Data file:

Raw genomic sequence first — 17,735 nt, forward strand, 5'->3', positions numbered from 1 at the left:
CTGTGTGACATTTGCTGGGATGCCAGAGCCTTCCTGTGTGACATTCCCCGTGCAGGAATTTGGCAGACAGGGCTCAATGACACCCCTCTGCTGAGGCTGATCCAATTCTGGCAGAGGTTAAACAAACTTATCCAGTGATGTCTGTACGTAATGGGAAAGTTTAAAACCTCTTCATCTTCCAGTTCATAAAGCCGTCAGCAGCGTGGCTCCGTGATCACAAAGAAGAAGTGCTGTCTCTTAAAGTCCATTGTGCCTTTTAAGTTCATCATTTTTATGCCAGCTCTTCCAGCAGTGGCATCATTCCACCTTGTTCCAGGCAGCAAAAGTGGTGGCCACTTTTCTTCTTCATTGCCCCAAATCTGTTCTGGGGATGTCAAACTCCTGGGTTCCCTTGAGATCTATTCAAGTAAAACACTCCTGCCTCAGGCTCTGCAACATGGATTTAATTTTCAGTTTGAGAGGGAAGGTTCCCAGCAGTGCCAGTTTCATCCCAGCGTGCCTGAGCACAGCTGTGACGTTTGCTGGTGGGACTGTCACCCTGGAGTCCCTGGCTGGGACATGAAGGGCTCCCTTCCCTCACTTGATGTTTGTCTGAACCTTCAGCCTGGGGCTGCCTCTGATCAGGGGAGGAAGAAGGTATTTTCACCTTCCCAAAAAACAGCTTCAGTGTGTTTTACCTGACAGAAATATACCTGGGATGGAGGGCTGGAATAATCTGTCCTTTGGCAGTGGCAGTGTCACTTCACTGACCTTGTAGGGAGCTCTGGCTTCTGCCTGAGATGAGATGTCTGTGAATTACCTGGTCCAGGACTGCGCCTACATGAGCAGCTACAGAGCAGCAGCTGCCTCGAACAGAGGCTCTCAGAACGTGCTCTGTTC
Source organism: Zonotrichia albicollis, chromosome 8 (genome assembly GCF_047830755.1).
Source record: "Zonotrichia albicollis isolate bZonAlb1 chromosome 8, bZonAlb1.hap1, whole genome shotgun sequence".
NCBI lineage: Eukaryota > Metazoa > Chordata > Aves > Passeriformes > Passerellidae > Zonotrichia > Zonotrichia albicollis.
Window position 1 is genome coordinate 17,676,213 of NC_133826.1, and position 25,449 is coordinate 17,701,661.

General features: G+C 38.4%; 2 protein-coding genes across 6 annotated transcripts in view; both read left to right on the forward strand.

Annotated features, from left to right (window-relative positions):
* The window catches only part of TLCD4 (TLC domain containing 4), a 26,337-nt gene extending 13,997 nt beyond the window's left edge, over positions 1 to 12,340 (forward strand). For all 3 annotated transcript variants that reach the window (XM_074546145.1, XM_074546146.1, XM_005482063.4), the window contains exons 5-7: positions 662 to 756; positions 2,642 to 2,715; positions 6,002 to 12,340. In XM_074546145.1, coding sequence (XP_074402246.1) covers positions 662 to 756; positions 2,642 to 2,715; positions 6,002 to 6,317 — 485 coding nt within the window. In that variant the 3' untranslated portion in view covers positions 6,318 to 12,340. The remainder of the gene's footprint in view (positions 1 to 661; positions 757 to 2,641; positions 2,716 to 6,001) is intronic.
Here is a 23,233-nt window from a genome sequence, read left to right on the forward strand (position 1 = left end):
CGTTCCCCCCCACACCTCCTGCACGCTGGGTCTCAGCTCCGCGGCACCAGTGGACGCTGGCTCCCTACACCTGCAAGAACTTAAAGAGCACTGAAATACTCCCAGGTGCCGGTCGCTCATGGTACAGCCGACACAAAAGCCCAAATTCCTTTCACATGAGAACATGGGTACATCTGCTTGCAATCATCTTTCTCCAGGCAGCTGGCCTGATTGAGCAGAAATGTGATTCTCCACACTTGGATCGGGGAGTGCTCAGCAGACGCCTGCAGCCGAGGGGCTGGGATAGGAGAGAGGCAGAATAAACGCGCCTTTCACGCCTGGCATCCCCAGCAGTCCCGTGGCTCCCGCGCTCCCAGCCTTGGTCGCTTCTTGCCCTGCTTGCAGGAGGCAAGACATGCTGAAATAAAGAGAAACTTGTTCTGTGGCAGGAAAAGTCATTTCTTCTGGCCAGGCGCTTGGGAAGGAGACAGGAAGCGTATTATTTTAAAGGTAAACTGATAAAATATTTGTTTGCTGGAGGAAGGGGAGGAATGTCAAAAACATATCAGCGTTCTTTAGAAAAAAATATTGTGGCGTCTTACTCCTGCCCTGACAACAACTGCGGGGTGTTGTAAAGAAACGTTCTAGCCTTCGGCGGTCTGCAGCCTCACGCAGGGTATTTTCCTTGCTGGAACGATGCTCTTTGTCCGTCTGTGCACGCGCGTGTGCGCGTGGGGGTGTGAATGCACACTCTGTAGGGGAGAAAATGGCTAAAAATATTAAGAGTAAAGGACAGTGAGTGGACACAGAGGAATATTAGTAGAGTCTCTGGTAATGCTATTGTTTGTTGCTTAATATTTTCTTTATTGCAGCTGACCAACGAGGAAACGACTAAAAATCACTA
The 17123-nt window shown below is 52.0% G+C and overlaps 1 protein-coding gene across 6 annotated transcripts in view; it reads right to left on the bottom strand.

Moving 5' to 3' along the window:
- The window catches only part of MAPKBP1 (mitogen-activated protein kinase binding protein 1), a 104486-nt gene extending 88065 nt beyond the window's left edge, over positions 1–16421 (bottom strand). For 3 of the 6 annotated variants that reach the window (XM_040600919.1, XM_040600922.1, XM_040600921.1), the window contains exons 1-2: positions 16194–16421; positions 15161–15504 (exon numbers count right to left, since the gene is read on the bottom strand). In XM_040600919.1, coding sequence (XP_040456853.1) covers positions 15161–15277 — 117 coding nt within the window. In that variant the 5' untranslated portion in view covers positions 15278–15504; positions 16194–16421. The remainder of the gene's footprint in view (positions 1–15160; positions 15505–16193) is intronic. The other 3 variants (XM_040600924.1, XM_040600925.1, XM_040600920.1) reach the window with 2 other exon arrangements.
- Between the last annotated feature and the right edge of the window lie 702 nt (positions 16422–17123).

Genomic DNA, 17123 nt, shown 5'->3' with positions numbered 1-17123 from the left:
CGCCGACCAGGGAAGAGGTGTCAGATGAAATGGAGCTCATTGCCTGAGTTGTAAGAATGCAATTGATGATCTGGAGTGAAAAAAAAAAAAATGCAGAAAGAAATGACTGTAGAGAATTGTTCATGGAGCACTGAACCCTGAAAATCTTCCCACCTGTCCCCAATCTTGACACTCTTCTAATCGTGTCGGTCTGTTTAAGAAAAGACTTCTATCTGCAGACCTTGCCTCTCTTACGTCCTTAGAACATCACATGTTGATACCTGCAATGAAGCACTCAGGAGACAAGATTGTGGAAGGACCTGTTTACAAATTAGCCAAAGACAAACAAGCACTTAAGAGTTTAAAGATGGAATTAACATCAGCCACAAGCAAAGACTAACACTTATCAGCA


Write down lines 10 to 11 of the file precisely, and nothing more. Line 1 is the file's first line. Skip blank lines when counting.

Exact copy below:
Here is a 23,233-nt window from a genome sequence, read left to right on the forward strand (position 1 = left end):
CGTTCCCCCCCACACCTCCTGCACGCTGGGTCTCAGCTCCGCGGCACCAGTGGACGCTGGCTCCCTACACCTGCAAGAACTTAAAGAGCACTGAAATACTCCCAGGTGCCGGTCGCTCATGGTACAGCCGACACAAAAGCCCAAATTCCTTTCACATGAGAACATGGGTACATCTGCTTGCAATCATCTTTCTCCAGGCAGCTGGCCTGATTGAGCAGAAATGTGATTCTCCACACTTGGATCGGGGAGTGCTCAGCAGACGCCTGCAGCCGAGGGGCTGGGATAGGAGAGAGGCAGAATAAACGCGCCTTTCACGCCTGGCATCCCCAGCAGTCCCGTGGCTCCCGCGCTCCCAGCCTTGGTCGCTTCTTGCCCTGCTTGCAGGAGGCAAGACATGCTGAAATAAAGAGAAACTTGTTCTGTGGCAGGAAAAGTCATTTCTTCTGGCCAGGCGCTTGGGAAGGAGACAGGAAGCGTATTATTTTAAAGGTAAACTGATAAAATATTTGTTTGCTGGAGGAAGGGGAGGAATGTCAAAAACATATCAGCGTTCTTTAGAAAAAAATATTGTGGCGTCTTACTCCTGCCCTGACAACAACTGCGGGGTGTTGTAAAGAAACGTTCTAGCCTTCGGCGGTCTGCAGCCTCACGCAGGGTATTTTCCTTGCTGGAACGATGCTCTTTGTCCGTCTGTGCACGCGCGTGTGCGCGTGGGGGTGTGAATGCACACTCTGTAGGGGAGAAAATGGCTAAAAATATTAAGAGTAAAGGACAGTGAGTGGACACAGAGGAATATTAGTAGAGTCTCTGGTAATGCTATTGTTTGTTGCTTAATATTTTCTTTATTGCAGCTGACCAACGAGGAAACGACTAAAAATCACTA